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Renaming to Fobos programme
The Soviet Union launched two space probes to Mars and Phobos in 1988. The Russian name is Фобос, which according to Wikipedia:Romanization_of_Russianis transliterated to: Fobos.
Other Soviet space vehicles have been transliterated instead of being translated:
March 12th I'll rename the article, if nobody objects seriously. Necessary Evil 12:57, 5 March 2007 (UTC)
Object All the latin letters using literature calls it Phobos 1 and 2 or the Phobos mission and as Wikipedia is not about truth but about sourced facts the name is the only one which has to be used. The Venera missions are caled Venera and therfor this name is used. This inconsistency is part of the international literature and not business of wikipedia.--Stone
- I also object the change. I don't question that Fobos is the right transliteration, but the official English name for the mission is Phobos (in Nasa documents, for example), given by the Russians themselves (see the sources and links on the article). Perhaps this should be discussed in the main article itself. It is an interesting point, not only with Russian names, but also with Chinese vessels for example. But the main point should be consistency with sources, not linguistics.Ricnun 14:51, 5 March 2007 (UTC)
- Long after the fact, but of note for future space exploration pages, if ever similar: if the spacecraft is named after the world to which it is sent, the name of the world in whatever given language should be used. --Chr.K. 22:07, 27 June 2007 (UTC)
"Controversial Images" section.
The whole section strikes me as very conspiracy-theory-like. The whole thing contains only one citation that doesn't help anything.
I'm not sure what notability this whole "conspiracy" has, it surely tries to hint at some very outlandish (to say the least) things ("this image also appears to be actually moving along Mars' surface.", "white line is an image of an actual object floating in space, then it has no scientific explanation.").
If the notability and credibility of this section is what I think it is, the best solution would seemingly be to erase it. KimiNewt (talk) 14:11, 8 May 2009 (UTC)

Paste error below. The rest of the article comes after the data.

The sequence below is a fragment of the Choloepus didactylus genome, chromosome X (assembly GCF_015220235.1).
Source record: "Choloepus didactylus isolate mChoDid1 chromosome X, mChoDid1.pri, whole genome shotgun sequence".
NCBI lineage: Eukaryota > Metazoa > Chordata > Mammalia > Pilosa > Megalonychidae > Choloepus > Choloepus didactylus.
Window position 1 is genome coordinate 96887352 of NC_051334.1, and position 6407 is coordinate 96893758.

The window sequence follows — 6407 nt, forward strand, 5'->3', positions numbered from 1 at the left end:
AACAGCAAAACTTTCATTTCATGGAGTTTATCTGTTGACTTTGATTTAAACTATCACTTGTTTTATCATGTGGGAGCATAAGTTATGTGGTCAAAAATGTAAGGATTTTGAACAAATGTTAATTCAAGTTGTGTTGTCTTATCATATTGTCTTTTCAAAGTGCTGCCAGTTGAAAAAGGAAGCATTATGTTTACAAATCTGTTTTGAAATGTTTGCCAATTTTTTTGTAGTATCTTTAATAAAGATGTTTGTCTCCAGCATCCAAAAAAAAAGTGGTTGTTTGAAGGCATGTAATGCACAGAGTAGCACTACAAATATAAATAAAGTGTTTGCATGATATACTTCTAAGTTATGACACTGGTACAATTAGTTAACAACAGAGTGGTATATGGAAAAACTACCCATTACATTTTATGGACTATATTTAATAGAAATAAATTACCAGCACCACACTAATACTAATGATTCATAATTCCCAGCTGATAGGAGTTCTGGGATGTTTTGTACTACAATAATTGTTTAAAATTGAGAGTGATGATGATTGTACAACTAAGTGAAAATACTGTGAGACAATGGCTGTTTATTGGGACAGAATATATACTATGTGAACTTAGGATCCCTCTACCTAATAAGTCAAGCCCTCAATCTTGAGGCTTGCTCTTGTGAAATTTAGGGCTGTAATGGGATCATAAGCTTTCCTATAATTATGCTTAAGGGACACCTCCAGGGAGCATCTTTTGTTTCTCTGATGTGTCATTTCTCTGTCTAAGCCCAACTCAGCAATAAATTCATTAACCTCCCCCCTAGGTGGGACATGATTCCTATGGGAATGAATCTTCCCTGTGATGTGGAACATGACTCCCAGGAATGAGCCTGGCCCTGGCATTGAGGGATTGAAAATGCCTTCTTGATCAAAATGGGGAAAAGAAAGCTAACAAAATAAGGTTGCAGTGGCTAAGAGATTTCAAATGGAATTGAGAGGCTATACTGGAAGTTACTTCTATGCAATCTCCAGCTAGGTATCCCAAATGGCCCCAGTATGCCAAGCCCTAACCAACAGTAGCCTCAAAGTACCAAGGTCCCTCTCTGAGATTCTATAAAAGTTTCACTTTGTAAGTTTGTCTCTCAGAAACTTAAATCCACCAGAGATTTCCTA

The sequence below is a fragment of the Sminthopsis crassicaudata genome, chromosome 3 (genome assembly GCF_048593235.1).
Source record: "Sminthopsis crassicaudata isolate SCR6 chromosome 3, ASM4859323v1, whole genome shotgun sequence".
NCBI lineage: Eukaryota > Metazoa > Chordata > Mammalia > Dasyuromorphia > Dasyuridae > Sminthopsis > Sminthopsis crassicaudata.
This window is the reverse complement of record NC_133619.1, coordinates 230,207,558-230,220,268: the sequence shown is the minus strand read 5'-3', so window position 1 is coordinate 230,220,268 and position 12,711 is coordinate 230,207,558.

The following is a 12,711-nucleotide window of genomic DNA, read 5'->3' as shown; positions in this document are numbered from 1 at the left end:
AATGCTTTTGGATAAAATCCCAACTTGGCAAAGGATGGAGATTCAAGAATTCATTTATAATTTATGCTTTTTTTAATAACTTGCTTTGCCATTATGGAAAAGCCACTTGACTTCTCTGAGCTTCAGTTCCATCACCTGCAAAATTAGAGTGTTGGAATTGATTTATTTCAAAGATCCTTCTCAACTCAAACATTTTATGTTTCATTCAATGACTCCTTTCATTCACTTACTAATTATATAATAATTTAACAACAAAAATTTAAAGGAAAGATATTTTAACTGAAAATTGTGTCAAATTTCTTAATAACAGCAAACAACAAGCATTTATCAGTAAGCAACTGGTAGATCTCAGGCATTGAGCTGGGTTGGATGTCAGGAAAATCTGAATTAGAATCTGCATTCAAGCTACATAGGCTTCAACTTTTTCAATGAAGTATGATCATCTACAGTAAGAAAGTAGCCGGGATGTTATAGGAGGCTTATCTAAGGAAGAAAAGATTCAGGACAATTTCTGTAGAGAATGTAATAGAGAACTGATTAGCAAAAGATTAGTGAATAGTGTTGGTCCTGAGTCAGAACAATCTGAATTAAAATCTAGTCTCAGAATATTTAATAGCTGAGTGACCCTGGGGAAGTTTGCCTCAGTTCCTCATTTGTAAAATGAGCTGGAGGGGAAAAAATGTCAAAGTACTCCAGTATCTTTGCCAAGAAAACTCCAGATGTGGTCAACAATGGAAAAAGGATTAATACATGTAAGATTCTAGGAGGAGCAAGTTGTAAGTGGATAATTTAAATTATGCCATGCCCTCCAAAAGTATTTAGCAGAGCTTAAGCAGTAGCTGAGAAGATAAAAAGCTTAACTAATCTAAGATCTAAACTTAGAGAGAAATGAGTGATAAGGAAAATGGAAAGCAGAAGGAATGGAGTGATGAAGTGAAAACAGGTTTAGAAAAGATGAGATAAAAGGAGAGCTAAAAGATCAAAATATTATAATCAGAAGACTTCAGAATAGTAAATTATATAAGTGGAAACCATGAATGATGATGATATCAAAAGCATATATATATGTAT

I found this  site, which I think clarifies most doubt (though the site itself does not claim anything). This page  convinced me that this has no room here, the moon conspiracy only have a mention because enough people unfortunately believe in them. I apologize for not having enough nerve to delete something as ridiculous as this. KimiNewt (talk) 15:03, 8 May 2009 (UTC)
- Someone (anonymous) reverted my edit, not responding here however. There are a few more specific reasons to remove the section (one of them being simply that there is no respectable source to most of the statements), for example one line says "If this is picture is actually from Phobos 2, and the white line is an image of an actual object floating in space, then it has no scientific explanation." - There are of course scientific "reasons" such as simple picture artifacts or smearing. "Apparent heat grid on infrared and optical photographs of Martian surface", I think that because of a lack of valid source, a statement as ridiculous as an "apparent heat grid" cannot be accepted. At any rate, if anyone objects, please respond on the talk page or at least add some citations or change the section. I also think this section conflicts with Wikipedia:Avoid_weasel_words, Wikipedia:Verifiability and most importantly Wikipedia:Fringe_theories. —Preceding unsigned comment added by KimiSan (talk • contribs) 16:26, 11 May 2009 (UTC)
- I like the heat grid sections since it dis-favors conspiracy theories and explains why. First you have the heat grid, resulting in conspiracies. Then you have similar results from other Mars probes (reproducability), then similar results from the Moon (it's not unique) and the (scientific) explanation - lava cooling in cracks results in differences in heat storage, and hence in visible temperature differences. LouScheffer (talk) 17:49, 11 May 2009 (UTC)
- I've added reference to one of those controversial images, with a reference to official explanation. I hope it is within WP:FRINGE, but if not - please feel free to remove (though explanation here would be appreciated). Ipsign (talk) 05:27, 12 October 2010 (UTC)
Loss of Phobos 2
In 1988, I was told that the loss of Phobos 2 was due to an error in sending commands. The offending commands were "turn off receiver A; turn on receiver B." For some reason, the second command was never received. — Preceding unsigned comment added by Van.snyder (talk • contribs) 00:17, 15 November 2012 (UTC)